December 5, 2021

Homer Avenue project gets new tenants

‘Complete renovation’

S.N. Briere/staff reporter

David Yaman stands Friday afternoon outside of a building in the Homer Avenue Plaza, where there is currently a Dollar General, but used to have a P&C grocery store. The developer is moving forward with plans to renovate the building.

Construction to revamp the Homer Avenue plaza in the city of Cortland is expected to begin in late fall, with four tenants already planned for the site.

“We’re doing a complete renovation,” said David Yaman, who is working on the project with his son, Jamie Yaman, principal broker at Yaman Real Estate.

David Yaman said half of the 120,000-square-foot facility will be occupied by a fitness center, general office space and Cortland ReUse — a fledgling nonprofit working to start a facility to sell reusable materials and used goods.

“We’re going to keep Dollar General,” he said, noting the company has a long-term lease. “They like it here.”

He said he hopes to start construction in late October or early November and finish in the spring, with tenants moving into the building in March. Yaman said the site has no environmental issues he needs to address.

David Yaman Realty Services

This is an artist’s rendering of a $4.5 million project that David and Jamie Yaman are planning to renovate a Homer Avenue plaza and fill it with new tenants.

The Yamans have been working on the $4.5 million projects since at least 2017. Originally, the plan was to have as tenants the YWCA, Seven Valleys Health Coalition, the Cortland County Community Action Program, SUNY Cortland, the Cortland, Virgil and Homer farmers’ markets, United Way for Cortland County, Sustainable Cortland and Cortland County Food Pantries.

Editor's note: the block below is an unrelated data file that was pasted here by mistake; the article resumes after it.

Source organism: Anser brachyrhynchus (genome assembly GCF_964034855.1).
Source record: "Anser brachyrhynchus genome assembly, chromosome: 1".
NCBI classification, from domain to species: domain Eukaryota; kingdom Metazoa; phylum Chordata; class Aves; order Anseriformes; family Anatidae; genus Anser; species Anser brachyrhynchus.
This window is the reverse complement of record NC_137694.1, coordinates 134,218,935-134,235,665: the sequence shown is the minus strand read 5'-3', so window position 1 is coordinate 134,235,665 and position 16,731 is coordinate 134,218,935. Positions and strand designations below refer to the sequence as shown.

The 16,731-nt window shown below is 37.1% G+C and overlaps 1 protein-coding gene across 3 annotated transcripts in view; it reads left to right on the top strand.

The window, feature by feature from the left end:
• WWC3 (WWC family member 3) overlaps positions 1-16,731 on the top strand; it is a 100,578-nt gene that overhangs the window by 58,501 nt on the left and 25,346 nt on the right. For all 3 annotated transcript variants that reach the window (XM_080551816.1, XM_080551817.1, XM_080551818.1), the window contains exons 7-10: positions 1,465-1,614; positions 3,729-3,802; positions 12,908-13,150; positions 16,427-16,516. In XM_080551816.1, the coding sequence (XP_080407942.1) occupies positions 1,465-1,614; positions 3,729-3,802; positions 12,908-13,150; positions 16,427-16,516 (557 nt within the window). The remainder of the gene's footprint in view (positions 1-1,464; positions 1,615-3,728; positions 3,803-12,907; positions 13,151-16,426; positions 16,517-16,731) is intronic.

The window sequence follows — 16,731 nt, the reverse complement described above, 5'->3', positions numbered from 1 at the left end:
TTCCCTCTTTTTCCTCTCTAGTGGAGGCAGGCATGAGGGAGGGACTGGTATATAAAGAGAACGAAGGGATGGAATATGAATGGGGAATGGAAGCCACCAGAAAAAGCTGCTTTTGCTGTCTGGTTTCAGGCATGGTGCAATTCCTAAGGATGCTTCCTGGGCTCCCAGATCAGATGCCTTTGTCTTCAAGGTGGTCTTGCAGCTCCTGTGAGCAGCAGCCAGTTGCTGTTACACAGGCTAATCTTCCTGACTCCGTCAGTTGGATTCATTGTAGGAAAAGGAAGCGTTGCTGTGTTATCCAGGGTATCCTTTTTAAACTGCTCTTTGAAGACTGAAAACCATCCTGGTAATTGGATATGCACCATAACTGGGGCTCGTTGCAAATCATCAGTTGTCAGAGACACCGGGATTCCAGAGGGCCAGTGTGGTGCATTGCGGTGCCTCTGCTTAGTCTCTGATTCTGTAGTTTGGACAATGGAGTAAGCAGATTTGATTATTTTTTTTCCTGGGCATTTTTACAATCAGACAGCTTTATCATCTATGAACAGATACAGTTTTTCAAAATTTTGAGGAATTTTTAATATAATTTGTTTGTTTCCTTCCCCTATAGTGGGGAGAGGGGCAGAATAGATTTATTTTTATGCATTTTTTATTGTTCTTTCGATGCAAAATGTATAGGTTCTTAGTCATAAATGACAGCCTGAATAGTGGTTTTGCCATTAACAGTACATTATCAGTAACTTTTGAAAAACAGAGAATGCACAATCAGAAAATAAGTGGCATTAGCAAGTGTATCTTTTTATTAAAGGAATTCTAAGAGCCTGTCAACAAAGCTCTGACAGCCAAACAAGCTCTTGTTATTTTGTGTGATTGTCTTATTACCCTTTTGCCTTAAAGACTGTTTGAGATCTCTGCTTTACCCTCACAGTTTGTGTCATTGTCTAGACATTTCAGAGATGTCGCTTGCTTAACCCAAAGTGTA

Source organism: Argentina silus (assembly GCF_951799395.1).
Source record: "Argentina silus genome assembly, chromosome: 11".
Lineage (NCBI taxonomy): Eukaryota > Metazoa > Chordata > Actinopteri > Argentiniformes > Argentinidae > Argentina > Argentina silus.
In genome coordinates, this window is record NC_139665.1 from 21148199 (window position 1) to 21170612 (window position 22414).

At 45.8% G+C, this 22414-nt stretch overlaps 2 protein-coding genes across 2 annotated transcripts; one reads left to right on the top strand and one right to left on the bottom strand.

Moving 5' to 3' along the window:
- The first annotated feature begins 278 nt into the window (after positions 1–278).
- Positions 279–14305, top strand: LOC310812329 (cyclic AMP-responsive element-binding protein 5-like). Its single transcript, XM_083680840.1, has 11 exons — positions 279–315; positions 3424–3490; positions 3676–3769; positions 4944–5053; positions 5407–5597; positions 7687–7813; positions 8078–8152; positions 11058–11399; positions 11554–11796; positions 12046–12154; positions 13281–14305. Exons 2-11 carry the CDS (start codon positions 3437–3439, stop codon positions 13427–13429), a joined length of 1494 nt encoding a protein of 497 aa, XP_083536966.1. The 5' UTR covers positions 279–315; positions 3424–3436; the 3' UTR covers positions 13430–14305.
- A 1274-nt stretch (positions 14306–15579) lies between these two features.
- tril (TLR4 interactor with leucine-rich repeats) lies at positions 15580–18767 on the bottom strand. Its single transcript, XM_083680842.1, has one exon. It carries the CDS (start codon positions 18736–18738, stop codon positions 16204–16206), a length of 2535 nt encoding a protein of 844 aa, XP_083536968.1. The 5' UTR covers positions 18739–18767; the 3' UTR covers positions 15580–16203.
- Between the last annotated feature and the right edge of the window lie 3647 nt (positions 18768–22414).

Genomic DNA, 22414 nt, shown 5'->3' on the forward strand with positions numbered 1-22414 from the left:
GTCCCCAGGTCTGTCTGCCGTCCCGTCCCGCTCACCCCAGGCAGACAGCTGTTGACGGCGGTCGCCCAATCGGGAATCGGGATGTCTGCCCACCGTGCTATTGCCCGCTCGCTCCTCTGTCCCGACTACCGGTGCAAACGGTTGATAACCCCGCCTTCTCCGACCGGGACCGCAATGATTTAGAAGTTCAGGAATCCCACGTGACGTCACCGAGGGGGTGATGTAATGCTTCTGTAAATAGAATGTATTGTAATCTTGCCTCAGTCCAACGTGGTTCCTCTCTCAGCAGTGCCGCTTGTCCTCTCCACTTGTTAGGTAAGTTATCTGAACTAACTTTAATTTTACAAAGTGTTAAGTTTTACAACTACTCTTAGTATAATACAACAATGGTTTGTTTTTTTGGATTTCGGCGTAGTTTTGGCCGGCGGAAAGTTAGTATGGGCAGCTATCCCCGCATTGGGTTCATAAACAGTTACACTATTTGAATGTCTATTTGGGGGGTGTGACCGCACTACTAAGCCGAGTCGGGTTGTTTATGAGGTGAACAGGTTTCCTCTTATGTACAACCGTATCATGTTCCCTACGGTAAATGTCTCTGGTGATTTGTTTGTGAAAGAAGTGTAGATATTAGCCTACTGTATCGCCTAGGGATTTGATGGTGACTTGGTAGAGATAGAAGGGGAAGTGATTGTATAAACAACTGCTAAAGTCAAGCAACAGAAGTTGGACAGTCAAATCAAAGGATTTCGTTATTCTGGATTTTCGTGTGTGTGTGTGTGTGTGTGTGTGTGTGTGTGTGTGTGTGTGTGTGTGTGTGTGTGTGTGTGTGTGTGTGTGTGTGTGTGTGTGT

However, the YWCA and CAPCO now plan to use the former Parker Elementary School instead for childcare, but are waiting on a vote by the Cortland City Common Council to approve the purchase of the facility.

When those organizations made that decision, Yaman said he had to delays his project “because the YWCA was interested in taking up a large portion of the space” and he needed to find new tenants.

Either way, Yaman said he’s excited to see the project move forward.

“It’s been a long time,” he said.

And although no lease had been signed by Cortland Reuse, Kat McCarthy, head committee member for Cortland ReUse and a Cortland alderwoman, said organization leaders are excited about that particular location.

The organization is working to find seed money to feel secure in signing a lease.

McCarthy said the group is working on a house deconstruction project on a countyowned property on Fairview Drive in Cortlandville. She said they are actively looking for volunteers for that project and people can sign up at Also materials from that project are being sold at the Finger Lakes Reuse site on Triphammer Mall in Ithaca.

“We certainly have a lot more in the works,” she said.

Cortland ReUse is a nonprofit hoping to improve the economy and the environment through education and sustainable materials management, such as recycling housing materials rather than sending them to a landfill. It is, at the moment, supported by Cornell Cooperative Extension of Corltand, although it plans to become a separate 501(c)(3) organization.